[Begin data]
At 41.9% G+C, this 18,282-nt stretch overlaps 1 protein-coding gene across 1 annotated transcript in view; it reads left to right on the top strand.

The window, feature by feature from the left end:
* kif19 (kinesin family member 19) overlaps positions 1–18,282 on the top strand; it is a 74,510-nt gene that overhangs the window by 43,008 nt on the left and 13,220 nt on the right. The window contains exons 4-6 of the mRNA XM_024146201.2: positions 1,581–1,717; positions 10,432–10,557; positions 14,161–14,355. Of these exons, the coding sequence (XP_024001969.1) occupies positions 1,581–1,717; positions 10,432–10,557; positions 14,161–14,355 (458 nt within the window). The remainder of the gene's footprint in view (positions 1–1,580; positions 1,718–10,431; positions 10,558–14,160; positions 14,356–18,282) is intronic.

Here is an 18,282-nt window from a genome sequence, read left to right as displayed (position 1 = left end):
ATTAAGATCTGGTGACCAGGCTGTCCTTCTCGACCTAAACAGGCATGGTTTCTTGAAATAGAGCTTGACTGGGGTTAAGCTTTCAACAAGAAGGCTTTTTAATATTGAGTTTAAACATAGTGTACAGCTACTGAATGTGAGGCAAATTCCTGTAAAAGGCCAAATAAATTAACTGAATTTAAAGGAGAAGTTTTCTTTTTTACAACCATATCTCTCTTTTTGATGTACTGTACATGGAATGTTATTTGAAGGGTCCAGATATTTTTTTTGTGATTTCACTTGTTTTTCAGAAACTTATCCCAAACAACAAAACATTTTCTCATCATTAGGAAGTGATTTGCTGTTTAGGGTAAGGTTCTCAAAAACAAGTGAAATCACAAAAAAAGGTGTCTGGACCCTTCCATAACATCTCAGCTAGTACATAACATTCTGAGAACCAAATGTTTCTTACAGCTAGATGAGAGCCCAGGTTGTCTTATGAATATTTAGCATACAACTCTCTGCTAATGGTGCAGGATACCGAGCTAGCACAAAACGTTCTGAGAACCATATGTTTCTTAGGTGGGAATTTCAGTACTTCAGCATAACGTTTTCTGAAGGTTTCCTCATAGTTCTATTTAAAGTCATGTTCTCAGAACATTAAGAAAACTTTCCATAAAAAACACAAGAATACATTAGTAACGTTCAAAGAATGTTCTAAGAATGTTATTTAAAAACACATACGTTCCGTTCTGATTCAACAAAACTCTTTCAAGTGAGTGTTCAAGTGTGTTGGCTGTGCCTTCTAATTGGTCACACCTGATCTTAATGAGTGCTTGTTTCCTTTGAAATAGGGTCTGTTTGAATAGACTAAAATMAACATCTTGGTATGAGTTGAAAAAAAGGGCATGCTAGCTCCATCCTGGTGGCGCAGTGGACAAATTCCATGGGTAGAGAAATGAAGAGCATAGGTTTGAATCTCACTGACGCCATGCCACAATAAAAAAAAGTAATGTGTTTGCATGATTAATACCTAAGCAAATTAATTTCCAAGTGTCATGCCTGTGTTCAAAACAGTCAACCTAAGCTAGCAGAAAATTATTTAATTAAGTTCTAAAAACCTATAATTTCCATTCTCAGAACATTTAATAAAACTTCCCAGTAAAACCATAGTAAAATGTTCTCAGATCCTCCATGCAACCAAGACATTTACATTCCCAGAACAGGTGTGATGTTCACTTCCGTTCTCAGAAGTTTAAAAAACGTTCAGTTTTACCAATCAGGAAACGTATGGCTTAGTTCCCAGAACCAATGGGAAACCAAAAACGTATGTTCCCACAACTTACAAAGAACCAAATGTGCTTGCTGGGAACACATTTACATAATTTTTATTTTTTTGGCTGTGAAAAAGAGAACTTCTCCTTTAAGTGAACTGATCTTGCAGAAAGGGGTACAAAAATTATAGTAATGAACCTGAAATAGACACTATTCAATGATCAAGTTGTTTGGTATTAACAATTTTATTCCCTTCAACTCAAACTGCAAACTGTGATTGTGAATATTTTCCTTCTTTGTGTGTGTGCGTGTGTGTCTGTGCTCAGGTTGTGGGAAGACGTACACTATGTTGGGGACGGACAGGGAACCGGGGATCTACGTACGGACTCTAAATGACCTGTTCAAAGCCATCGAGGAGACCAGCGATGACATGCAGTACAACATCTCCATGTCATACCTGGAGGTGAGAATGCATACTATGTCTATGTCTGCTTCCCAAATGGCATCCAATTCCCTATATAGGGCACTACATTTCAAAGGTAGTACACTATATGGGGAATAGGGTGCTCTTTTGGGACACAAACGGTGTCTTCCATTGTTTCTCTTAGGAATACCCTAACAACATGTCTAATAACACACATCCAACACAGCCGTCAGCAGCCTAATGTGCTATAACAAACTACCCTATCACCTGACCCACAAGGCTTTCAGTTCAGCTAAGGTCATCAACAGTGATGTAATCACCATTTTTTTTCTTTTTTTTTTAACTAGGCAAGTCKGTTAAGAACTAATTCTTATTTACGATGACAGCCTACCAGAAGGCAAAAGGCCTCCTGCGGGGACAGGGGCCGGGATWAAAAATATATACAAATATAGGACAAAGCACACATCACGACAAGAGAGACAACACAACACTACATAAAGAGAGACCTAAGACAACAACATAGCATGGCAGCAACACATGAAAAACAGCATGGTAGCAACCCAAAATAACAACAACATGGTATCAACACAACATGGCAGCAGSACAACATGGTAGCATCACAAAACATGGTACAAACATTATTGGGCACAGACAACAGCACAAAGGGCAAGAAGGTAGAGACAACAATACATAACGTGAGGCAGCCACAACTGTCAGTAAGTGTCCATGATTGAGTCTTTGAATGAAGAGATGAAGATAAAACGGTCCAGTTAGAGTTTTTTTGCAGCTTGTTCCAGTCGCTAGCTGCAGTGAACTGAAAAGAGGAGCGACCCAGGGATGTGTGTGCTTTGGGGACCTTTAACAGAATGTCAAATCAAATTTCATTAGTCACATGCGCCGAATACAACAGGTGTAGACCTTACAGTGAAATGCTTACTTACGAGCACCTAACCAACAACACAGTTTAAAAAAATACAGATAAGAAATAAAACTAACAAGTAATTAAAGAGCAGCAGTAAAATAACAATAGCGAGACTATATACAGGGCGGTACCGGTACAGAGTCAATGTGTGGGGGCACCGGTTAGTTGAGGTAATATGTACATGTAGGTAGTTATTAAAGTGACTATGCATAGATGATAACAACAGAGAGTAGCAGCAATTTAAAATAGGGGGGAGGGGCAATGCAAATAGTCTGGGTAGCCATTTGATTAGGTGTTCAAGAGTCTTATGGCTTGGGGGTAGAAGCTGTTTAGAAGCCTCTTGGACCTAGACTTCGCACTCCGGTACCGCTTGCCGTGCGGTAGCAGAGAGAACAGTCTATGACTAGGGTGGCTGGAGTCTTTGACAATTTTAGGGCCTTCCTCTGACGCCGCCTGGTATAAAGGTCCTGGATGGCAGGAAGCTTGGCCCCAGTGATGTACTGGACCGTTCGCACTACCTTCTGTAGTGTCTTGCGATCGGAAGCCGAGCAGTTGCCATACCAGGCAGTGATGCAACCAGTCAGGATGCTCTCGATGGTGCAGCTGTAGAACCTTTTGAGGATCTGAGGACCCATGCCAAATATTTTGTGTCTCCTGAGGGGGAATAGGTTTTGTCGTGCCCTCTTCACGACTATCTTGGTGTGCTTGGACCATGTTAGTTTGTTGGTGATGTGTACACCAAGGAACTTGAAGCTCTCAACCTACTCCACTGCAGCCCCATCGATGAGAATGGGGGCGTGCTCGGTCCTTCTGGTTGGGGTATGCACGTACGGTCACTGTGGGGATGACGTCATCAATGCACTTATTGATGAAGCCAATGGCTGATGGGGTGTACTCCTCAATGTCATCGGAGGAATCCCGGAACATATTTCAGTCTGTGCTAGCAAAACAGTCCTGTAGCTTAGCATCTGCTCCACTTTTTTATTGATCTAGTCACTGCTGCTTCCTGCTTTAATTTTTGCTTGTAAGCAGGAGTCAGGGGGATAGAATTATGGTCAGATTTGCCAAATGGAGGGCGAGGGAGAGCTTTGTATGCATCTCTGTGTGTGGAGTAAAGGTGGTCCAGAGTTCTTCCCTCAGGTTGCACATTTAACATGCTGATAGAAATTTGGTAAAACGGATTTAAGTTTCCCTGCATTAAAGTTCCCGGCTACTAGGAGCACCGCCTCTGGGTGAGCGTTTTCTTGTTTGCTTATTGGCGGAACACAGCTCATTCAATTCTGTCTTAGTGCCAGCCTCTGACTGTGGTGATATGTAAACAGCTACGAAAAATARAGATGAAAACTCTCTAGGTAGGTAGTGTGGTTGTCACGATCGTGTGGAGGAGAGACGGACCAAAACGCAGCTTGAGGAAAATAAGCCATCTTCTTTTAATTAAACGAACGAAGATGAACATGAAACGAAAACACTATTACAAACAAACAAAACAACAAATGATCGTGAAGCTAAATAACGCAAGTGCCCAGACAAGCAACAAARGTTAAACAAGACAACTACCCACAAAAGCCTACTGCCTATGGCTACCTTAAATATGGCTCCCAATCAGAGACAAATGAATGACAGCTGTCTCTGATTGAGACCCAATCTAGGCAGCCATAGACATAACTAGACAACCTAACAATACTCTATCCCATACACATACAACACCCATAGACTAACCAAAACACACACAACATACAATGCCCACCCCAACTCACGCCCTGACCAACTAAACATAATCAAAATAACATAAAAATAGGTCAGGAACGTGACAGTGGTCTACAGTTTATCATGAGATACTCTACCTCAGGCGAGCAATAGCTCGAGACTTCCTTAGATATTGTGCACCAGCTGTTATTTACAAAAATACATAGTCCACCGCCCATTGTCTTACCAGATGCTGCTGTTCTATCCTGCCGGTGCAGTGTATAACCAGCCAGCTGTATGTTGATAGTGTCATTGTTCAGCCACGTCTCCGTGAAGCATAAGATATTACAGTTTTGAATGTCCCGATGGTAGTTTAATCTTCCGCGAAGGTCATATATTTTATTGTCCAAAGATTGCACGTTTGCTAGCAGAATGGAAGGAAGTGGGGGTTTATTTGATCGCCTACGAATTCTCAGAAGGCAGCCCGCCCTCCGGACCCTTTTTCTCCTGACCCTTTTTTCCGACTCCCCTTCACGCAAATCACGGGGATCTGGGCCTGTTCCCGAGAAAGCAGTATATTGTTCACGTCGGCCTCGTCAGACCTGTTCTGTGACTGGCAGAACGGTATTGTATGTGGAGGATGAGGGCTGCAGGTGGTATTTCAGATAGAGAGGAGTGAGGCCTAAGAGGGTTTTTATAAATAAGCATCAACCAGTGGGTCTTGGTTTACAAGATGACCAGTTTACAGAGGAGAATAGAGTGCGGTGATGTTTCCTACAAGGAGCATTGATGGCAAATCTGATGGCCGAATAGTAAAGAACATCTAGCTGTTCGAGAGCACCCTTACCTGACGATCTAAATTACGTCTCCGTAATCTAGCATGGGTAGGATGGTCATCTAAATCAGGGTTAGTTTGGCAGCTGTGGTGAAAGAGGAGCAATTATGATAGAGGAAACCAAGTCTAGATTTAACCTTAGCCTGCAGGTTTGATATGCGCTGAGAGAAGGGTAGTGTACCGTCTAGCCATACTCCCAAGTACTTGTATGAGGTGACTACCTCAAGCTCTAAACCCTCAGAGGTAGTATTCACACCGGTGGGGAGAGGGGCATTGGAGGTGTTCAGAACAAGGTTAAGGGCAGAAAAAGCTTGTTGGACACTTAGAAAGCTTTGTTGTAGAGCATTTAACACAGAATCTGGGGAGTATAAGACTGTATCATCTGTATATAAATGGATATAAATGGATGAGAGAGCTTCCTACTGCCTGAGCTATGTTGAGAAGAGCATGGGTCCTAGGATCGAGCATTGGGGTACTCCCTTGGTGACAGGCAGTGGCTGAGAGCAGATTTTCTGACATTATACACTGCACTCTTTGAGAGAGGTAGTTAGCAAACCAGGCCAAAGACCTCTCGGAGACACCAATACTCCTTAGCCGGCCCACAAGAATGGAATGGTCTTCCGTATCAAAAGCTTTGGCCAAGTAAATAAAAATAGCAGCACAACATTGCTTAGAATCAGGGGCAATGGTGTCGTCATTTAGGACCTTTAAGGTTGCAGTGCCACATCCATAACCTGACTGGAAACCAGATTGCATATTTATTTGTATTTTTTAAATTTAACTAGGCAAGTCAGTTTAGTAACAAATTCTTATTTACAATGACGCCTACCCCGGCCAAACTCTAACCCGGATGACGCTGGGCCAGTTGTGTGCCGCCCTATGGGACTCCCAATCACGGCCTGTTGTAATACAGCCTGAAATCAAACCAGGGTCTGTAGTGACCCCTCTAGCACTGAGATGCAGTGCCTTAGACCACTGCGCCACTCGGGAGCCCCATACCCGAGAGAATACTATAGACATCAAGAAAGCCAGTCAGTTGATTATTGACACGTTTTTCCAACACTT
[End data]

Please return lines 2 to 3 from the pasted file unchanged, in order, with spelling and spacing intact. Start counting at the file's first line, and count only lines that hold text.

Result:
The window, feature by feature from the left end:
* kif19 (kinesin family member 19) overlaps positions 1–18,282 on the top strand; it is a 74,510-nt gene that overhangs the window by 43,008 nt on the left and 13,220 nt on the right. The window contains exons 4-6 of the mRNA XM_024146201.2: positions 1,581–1,717; positions 10,432–10,557; positions 14,161–14,355. Of these exons, the coding sequence (XP_024001969.1) occupies positions 1,581–1,717; positions 10,432–10,557; positions 14,161–14,355 (458 nt within the window). The remainder of the gene's footprint in view (positions 1–1,580; positions 1,718–10,431; positions 10,558–14,160; positions 14,356–18,282) is intronic.